In its legal fight with Steam, Epic Games has been spending the big bucks. From free game offers to exclusive sign-in deals with third-party developers, Epic could effectively attract customers towards its platform, however, it cost a lot. Details given in Epic’s court filings in the lawsuit against Apple reveals a $181 million loss in 2019 and $273 million in the year 2020 on the Epic Games Store alone.
Epic Games and Apple’s legal fight is continued since last August. Previously, Apple planned to pull off Fortnite from the App Store following an alternative payment method introduced by the developer to avoid App Store’s 30% cut. While preparing for the next trial, scheduled for May 3, 2021, both Apple and Epic have filed their respective “Proposed Findings of Fact and Conclusions of Law,” revealing some interesting data.
In 2019, the Epic Games Store (EGS) lost about $181 million, but in 2020, while the expected loss is even more which is about $273 million. As for the current year, the projected loss is expected to cut 2020’s figure by half, to around $139 million.
To compensate for the three-year losses, about $600 million, according to Apple, it will take Epic Games at least six years. In contrast, Epic forecasts that it will soon become profitable, in 2023. The “EGS’s 12 percent transaction fee is sufficient to cover the variable costs of running EGS, including payment processing, customer service, and bandwidth,” Epic reported.
The reason behind these losses of the company is related to its timed exclusive deals. The filing shows that Epic Games paid game developers $444 million last year in minimum guarantees. A minimum guarantee is an amount paid in advance to a developer or publisher that agrees to make it’s game a timed-exclusive at the EGS. One such instance is Epic’s payment of $10.5 million to Digital Bros for 1-year exclusivity of Remedy’s control in its store.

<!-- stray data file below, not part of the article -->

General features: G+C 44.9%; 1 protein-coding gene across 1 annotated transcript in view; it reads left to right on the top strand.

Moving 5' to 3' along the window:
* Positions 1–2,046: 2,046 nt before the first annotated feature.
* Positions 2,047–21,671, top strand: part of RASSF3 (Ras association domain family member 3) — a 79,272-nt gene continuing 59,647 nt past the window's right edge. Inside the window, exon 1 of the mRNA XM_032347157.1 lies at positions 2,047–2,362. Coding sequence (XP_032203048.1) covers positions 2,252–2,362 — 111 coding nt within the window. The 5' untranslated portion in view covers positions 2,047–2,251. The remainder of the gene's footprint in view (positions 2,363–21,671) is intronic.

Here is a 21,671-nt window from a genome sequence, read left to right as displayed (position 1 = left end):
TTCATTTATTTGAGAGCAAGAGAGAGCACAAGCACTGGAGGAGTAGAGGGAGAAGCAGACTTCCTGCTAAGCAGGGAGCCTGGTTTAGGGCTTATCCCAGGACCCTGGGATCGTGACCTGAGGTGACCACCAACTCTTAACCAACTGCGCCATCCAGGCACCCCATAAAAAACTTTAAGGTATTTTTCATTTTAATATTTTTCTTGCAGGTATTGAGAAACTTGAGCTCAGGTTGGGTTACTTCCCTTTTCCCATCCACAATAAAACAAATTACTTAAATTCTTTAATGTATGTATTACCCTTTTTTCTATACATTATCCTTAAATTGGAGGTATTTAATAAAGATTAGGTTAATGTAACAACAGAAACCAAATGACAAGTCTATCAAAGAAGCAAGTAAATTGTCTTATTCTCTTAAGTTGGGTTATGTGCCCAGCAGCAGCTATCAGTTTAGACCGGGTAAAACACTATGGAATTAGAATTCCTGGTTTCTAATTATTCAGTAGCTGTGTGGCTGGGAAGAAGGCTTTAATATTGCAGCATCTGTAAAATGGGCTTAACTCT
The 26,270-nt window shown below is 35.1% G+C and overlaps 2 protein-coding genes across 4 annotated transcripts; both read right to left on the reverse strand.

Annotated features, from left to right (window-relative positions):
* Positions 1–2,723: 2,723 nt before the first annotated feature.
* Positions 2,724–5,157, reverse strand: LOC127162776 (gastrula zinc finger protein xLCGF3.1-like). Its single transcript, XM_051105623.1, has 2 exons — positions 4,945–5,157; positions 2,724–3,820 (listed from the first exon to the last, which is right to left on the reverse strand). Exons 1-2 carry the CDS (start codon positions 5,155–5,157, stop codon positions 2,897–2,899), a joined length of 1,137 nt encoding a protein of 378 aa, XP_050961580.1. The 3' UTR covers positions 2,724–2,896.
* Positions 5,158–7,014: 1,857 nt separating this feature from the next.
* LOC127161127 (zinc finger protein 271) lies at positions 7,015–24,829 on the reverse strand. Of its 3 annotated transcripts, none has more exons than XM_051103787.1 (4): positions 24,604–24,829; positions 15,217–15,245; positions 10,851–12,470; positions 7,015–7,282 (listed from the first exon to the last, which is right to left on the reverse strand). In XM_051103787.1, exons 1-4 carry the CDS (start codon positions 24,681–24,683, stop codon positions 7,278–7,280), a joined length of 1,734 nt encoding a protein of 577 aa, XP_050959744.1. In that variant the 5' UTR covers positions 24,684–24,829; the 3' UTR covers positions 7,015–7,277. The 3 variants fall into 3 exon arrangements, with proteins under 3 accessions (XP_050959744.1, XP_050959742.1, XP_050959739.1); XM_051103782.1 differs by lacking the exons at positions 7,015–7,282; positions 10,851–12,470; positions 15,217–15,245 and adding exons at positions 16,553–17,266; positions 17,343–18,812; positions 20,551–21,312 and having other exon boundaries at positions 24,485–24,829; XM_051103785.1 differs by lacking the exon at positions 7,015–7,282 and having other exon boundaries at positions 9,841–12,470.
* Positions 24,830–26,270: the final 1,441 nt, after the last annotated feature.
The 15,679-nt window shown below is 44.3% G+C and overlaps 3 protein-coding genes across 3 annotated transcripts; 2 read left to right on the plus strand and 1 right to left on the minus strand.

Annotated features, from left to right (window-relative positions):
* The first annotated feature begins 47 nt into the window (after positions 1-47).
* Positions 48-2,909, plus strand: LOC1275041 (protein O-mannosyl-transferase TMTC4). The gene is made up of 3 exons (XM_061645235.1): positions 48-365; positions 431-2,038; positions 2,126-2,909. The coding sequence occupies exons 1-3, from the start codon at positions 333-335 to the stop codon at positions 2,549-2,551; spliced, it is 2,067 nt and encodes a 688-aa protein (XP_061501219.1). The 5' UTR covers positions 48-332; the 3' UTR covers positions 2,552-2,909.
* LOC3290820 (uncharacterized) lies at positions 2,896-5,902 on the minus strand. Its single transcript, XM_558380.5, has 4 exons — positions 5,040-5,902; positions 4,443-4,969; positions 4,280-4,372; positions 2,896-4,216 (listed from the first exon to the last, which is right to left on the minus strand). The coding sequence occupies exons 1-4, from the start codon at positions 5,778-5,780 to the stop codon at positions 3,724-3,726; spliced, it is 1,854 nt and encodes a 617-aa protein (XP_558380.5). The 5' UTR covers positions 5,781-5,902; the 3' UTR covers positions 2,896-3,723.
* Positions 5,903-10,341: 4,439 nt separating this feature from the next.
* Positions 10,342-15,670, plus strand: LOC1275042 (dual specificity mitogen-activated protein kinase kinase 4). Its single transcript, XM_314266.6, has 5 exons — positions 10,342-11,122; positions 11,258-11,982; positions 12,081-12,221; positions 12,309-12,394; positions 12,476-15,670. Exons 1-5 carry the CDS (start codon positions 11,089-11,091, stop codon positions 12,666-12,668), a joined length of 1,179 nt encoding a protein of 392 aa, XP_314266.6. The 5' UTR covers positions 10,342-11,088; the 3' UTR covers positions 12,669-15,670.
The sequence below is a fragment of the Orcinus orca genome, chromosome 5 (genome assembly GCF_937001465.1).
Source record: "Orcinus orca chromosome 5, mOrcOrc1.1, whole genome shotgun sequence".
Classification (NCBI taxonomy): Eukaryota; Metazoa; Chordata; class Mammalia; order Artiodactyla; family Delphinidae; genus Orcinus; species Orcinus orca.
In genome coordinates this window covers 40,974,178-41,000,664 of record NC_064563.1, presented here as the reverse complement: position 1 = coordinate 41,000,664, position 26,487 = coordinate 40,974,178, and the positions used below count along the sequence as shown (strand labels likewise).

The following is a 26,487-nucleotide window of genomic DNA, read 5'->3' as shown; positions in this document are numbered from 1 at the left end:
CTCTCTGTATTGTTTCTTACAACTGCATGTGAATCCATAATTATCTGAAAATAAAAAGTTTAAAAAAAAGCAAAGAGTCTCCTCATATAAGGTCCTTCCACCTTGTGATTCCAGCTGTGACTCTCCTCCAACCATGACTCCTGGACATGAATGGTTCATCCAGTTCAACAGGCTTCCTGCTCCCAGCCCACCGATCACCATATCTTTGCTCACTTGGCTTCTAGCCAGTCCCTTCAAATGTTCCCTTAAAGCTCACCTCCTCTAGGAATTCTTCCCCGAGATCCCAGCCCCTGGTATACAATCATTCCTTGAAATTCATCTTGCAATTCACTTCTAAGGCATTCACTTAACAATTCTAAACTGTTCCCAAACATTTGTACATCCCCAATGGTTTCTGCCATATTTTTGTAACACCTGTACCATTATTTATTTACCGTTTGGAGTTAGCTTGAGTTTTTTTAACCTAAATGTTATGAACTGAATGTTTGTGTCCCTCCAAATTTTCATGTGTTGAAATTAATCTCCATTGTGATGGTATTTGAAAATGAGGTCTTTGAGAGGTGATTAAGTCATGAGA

Epic Games generated $700 million as revenue from EGS last year. However, only $265 million were from third-party games. When comparing these figures to the $444 million from minimum guarantees, the exclusivity deals seem to pack quite the punch in Epic’s finances.
The filing also provided details that “the incentives and investments it has made in an attempt to grow EGS will result in ‘unrecouped costs’,” from which $330 million are from minimum guarantees. This amount suggests that many games didn’t break in fact.
Moreover, the company states that all this spending is part of its business plan. The developer expects that it is nothing like losing money, it is investment. When someone considers the Epic Games Store is just 3 years old and already has 160 million registered users and 56 million monthly active users, Epic’s plan might be working effectively.